For the last year, Anna (not her real name) has been working as an Amazon "associate", in the kind of vast warehouse the company calls a fulfilment centre. For £10.50 an hour, she works four days a week, though, during busy periods, this sometimes goes up to five. Her shift begins at 7.15am and ends at 5.45pm. "When I get home," she says, "it's about 6.30. And I just go in, take a shower and go to bed. Anna is a picker in one of the company's most technologically advanced workplaces, in the south of England. This means she works in a metal enclosure in front of a screen that flashes up images of the products she has to put in the "totes" destined for the part of the warehouse where customer orders are made ready for posting out. Everything from DVDs to gardening equipment is brought to her by robot "drives": squat, droid-like devices that endlessly lift "pods" – tall fabric towers full of pockets that contain everything from DVDs to toys – and then speed them to the pickers. Everything has to happen quickly. According to the all-important metric by which a picker's performance is measured, Anna says she has to average 360 items an hour, or around 3,800 a day. In March, the Covid-19 lockdown meant that customer orders suddenly rocketed. Anna says that lots of her colleagues started putting in overtime, and new recruits arrived en masse. "They hired a lot of people," she says. "I thought there should have been fewer people in the warehouse, to have distancing." "They took out some of the tables because of 2-metre distancing, but it was impossible to find a free table or chair.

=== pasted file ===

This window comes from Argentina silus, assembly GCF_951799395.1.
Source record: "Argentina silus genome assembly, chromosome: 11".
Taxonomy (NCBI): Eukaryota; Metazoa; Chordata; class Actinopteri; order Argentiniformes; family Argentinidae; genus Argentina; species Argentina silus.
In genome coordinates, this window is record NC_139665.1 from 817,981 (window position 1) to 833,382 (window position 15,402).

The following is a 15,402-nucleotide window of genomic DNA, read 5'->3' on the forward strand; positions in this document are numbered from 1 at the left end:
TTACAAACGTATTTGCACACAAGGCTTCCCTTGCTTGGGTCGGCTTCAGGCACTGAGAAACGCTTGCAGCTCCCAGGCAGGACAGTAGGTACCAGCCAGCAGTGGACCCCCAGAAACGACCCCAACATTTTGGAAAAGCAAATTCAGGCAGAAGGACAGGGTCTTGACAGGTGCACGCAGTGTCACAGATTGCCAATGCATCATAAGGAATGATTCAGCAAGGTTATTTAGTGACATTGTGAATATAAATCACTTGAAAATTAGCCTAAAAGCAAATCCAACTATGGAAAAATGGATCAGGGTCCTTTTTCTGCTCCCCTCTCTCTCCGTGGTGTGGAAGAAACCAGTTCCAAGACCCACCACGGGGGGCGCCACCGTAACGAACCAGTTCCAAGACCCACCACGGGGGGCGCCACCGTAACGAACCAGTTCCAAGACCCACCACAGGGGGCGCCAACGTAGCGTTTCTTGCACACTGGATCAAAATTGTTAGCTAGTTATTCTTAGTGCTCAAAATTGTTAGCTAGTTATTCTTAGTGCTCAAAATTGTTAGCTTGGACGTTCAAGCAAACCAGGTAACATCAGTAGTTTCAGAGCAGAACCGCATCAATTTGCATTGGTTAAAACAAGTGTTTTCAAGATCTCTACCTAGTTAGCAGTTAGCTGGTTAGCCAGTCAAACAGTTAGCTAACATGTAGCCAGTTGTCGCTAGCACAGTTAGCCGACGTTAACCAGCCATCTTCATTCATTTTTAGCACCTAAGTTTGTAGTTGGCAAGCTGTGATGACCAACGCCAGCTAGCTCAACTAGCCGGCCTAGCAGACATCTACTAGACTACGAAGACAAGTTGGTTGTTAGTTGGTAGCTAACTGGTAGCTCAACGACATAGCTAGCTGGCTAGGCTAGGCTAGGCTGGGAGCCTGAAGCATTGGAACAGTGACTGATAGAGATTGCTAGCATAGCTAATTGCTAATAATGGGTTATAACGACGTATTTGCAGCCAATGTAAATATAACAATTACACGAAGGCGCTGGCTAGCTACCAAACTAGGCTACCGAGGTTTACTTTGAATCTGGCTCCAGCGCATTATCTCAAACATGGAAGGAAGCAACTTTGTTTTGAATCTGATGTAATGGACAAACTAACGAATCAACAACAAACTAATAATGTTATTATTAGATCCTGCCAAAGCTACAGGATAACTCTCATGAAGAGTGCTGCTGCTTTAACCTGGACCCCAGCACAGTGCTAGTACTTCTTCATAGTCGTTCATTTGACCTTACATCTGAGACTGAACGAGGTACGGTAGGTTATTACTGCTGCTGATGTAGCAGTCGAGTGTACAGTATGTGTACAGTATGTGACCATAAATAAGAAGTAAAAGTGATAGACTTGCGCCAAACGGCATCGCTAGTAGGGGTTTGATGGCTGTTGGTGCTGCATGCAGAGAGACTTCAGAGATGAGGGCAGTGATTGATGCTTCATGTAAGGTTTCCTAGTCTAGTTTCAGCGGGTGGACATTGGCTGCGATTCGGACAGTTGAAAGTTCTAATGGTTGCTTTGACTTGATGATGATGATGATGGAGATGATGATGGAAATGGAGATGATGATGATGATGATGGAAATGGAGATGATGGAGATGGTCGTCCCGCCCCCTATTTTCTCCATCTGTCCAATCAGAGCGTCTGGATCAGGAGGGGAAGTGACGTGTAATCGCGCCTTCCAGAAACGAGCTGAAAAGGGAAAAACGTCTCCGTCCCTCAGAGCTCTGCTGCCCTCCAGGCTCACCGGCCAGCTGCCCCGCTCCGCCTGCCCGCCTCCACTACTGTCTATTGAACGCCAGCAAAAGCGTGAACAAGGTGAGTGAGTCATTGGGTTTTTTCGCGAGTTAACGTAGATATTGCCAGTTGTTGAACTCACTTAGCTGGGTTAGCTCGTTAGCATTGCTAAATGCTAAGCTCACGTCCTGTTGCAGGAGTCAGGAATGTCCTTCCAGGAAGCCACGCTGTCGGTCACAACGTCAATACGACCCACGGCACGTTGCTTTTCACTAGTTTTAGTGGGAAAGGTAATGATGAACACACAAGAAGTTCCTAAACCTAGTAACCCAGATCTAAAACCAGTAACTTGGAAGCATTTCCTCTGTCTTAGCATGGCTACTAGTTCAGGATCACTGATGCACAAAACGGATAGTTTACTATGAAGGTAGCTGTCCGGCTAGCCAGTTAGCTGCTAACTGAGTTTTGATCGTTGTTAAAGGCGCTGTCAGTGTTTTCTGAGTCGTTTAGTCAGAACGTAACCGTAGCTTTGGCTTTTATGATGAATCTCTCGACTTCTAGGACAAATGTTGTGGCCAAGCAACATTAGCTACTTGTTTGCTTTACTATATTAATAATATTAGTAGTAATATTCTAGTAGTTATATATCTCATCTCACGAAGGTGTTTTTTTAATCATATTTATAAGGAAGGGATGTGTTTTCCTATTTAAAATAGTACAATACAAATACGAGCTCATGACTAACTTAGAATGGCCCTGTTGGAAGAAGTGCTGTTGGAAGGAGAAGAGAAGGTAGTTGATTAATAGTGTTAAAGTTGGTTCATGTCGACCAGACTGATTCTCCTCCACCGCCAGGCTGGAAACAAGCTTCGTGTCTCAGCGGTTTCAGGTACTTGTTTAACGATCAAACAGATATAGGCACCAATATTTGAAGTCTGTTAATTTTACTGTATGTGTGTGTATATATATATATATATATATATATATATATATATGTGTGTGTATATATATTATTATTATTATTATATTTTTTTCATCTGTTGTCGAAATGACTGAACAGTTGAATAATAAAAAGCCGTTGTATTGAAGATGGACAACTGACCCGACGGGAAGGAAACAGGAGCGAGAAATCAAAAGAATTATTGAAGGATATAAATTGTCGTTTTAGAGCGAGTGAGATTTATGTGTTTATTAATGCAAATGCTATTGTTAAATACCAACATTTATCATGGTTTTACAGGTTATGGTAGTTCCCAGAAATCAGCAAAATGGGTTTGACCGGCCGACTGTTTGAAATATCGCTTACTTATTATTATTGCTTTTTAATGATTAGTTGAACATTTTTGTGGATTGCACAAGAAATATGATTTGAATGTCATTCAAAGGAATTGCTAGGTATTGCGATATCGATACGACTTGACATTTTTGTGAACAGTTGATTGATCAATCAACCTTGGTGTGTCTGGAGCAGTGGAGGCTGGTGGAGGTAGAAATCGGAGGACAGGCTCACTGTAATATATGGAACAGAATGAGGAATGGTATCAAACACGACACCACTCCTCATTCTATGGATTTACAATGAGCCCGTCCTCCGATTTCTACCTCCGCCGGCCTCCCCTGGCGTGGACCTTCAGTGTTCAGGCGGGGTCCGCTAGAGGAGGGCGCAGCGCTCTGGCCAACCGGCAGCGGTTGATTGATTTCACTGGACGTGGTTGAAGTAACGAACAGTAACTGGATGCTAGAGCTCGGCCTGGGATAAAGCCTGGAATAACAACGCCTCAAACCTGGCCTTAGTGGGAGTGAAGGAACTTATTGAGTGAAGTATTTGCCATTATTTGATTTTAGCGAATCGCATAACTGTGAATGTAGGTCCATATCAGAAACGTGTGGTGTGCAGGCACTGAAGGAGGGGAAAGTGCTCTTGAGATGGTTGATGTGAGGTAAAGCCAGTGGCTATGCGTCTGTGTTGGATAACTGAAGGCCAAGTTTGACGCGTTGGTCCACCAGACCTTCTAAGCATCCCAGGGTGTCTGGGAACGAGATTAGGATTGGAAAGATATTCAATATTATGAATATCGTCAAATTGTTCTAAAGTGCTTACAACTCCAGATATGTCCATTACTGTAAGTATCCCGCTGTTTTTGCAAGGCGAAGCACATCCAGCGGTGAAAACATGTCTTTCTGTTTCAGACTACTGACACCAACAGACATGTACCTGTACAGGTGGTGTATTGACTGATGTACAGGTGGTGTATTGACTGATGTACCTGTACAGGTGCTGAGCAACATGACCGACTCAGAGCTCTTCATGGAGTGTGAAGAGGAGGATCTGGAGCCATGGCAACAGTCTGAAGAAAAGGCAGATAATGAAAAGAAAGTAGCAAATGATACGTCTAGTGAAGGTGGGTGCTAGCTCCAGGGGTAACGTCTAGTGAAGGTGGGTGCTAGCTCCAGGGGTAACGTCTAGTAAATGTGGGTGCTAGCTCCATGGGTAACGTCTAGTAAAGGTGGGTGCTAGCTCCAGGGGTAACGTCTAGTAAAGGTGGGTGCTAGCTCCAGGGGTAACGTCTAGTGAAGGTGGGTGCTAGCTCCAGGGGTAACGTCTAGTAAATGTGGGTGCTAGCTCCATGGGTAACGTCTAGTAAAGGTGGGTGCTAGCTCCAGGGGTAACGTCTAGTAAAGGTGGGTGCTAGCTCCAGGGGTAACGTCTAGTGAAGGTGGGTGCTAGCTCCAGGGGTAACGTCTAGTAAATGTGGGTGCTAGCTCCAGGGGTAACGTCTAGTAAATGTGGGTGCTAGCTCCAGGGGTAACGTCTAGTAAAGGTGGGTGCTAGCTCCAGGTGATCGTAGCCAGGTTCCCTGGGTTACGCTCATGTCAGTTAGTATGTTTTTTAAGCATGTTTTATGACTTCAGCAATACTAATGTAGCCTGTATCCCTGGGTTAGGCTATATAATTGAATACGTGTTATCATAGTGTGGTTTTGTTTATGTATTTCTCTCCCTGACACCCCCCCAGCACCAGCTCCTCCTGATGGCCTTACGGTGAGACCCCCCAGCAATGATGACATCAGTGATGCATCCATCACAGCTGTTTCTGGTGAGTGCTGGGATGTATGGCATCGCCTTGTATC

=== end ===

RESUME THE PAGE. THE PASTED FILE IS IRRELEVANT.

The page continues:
The COVID-19 pandemic has elevated the role of technology in the workplace, and more employers are relying on artificial intelligence, machine learning and virtual reality to save money and limit in-person contact. These technologies can be effective tools for hiring, training and assessing employee performance, as well as creating meaningful interactions during a time of isolation. However, employers must ensure that their use of technology doesn't run afoul of employment and labor laws. "It's incredibly important for HR organizations and hiring managers to understand the nuances of the technology that they're using if it is making decisions on their behalf," said Marc Goldberg, chief technology officer at the Society for Human Resource Management (SHRM) in Alexandria, Va. He was speaking during a panel discussion at the American Bar Association's 14th Annual Labor and Employment Law Conference, which was held virtually.